Sunday, November 14: Leaving Uncle Dick’s campground, this bridge (with all its signs!) was only a couple of miles down the road. The Roadtrek is low enough so the height restriction wasn’t an issue. And this is what the bridge looks like:
Then it was out to the interstate, and on to Texas; I generally avoid the big highways (boring, and hard on the body), but today was a day to aim for my destination and get there before dark! I stopped for a good break at the Texas Welcome Center, calling to give an ETA in San Antonio, and eating breakfast.
I stopped for fuel, and the place was lined with birds, waiting for some of that pizza?
I did have to call for directions when I got close – those I’d printed out were clearly misleading! But I still made it before dark, and was greeted by several humans, dog and cat – and the local deer –
And later that evening the resident spider came out; it works on its web nightly.
November 13, continued: My stopping place, after a relatively short driving day, was about half way across the southern part of Louisiana. Uncle Dick Davis Park is a small parish (county) RV park along Butte LaRose Bay, which looks more like a small river. There’s a boat launch, and that’s where I headed first when I arrived at about 3:15. By 3:30 I was on the water, enjoying the late afternoon sun. One side is very built up, with small houses; the other is mostly wild. There was a lot of bird life – many egrets, a few herons, several kingfishers, some cormorants.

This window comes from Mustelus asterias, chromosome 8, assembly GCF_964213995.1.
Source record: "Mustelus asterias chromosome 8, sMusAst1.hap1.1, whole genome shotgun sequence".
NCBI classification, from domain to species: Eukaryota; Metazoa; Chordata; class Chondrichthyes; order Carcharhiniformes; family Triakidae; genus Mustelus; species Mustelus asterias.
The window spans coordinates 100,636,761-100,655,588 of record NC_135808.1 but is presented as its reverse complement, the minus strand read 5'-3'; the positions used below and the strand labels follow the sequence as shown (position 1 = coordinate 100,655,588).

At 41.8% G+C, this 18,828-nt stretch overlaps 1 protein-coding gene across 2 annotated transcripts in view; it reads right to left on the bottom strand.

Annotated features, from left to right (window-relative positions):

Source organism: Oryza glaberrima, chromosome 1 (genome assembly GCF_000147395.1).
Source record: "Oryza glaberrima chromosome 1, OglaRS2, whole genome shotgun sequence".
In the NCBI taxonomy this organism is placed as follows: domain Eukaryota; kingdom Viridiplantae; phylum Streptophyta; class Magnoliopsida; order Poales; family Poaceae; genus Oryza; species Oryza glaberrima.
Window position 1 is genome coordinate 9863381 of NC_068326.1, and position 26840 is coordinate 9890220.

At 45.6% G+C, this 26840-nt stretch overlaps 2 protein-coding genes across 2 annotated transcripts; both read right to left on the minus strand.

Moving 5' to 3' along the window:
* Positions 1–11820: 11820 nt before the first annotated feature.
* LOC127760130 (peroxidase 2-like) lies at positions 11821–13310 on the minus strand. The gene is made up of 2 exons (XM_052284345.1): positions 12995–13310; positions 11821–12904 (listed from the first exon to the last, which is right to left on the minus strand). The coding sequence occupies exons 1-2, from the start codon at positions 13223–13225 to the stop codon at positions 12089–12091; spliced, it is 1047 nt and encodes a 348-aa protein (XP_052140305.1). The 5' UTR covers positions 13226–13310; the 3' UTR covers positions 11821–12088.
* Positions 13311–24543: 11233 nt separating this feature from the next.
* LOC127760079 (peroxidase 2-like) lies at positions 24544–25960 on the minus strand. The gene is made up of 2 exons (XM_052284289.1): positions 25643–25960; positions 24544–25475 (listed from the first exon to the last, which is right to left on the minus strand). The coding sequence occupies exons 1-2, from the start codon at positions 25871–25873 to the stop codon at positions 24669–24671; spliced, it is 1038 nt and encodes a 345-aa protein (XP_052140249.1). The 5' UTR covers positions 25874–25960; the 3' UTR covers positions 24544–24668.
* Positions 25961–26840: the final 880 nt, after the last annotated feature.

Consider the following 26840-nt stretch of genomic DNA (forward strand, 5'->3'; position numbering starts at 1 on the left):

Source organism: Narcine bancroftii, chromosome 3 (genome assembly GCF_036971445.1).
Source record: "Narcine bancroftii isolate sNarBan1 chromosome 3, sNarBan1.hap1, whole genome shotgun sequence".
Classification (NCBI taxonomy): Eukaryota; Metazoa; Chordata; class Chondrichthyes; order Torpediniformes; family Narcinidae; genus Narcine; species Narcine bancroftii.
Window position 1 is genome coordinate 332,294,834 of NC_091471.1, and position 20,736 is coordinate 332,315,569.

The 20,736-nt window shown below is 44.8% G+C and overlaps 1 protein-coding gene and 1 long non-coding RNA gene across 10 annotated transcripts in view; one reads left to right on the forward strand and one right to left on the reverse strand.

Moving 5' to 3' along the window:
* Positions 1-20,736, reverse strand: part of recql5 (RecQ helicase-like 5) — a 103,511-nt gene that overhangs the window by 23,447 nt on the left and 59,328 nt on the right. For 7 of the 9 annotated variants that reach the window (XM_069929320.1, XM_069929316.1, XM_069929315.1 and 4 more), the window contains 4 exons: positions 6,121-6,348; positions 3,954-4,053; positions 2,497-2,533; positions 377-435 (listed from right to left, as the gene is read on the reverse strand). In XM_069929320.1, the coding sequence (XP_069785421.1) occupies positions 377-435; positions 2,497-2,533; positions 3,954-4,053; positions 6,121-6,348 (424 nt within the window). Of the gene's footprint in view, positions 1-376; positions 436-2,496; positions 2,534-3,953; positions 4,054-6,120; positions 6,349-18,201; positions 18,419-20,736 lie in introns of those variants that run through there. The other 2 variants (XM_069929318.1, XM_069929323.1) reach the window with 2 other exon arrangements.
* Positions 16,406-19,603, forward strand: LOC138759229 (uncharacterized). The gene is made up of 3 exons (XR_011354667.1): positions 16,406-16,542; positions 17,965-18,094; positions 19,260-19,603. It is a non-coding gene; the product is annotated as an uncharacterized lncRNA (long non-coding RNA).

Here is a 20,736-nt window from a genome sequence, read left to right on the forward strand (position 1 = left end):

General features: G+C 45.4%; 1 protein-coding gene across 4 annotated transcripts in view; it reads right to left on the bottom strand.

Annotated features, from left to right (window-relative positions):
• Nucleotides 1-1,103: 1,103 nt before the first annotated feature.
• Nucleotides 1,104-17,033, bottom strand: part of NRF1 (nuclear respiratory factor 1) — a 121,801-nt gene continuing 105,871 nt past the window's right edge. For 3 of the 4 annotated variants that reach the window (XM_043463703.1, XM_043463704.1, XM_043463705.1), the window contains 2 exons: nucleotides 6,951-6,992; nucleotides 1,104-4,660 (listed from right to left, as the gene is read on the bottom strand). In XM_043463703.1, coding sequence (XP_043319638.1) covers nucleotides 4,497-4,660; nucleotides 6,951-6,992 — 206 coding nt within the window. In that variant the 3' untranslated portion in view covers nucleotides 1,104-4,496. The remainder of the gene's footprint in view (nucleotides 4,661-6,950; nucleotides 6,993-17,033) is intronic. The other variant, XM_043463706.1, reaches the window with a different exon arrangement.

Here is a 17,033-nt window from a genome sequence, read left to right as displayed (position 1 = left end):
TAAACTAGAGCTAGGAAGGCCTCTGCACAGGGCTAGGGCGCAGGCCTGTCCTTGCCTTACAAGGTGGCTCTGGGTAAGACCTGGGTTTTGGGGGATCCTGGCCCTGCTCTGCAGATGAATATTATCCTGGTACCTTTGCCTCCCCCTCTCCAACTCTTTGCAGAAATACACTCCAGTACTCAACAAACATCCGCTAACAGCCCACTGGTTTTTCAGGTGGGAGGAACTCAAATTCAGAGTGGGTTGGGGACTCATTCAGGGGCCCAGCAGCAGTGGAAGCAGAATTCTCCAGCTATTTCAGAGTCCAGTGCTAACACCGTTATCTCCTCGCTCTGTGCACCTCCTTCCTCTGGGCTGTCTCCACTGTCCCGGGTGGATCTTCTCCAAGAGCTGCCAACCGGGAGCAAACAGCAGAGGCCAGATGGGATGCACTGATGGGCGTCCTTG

And this cat was watching that second heron:
Paddling back into the setting sun made it hard to spot wildlife – or see much of anything, for that matter! But after a couple of hours on the water, and running out of daylight, it was time to get off the water and park the Roadtrek in a slot for the night. This place gets points for quiet; there was little road traffic after about 10PM. And level, with paved pads for the vehicles. There was more light than I like, but I recognize that not everyone likes total darkness, and some feel safer with a well-lit campground! And having a boat launch was a distinct bonus.
Saturday, November 13: Having started the morning in Florida, it wasn’t far to Daphne, Alabama. My mission was to deliver the piece of driftwood (shown above as it was transported in the Roadtrek) to the granddaughter of the South Carolina cousins. Except for the failure of the mapping program to get me around the gate between me and their house, this was a relatively easy thing to accomplish, and not much off my route. Then it was on across the short end of Alabama, and the same with Mississippi. The Mississippi Welcome Center had a collection of interesting sculpture, and I spent my walking around time admiring it.
Then it was on to Louisiana. Their Welcome Center featured an alligator under the fall themed tree.
I went north of New Orleans, listening to Creole music and French on the radio, waving distantly to the friends I wasn’t stopping to see in the area. There had clearly been a lot of storm/wind damage; there were a lot of trees down and a lot of blue tarps on roofs. There were crews out dealing with downed wood along several sections of the interstate highway, which seems to have lost some of its signage. It was relatively early when I stopped for the day, at a campground near Lafayette that had a boat launch, and I was on the water by 3:30. I will give that kayaking its own post tomorrow.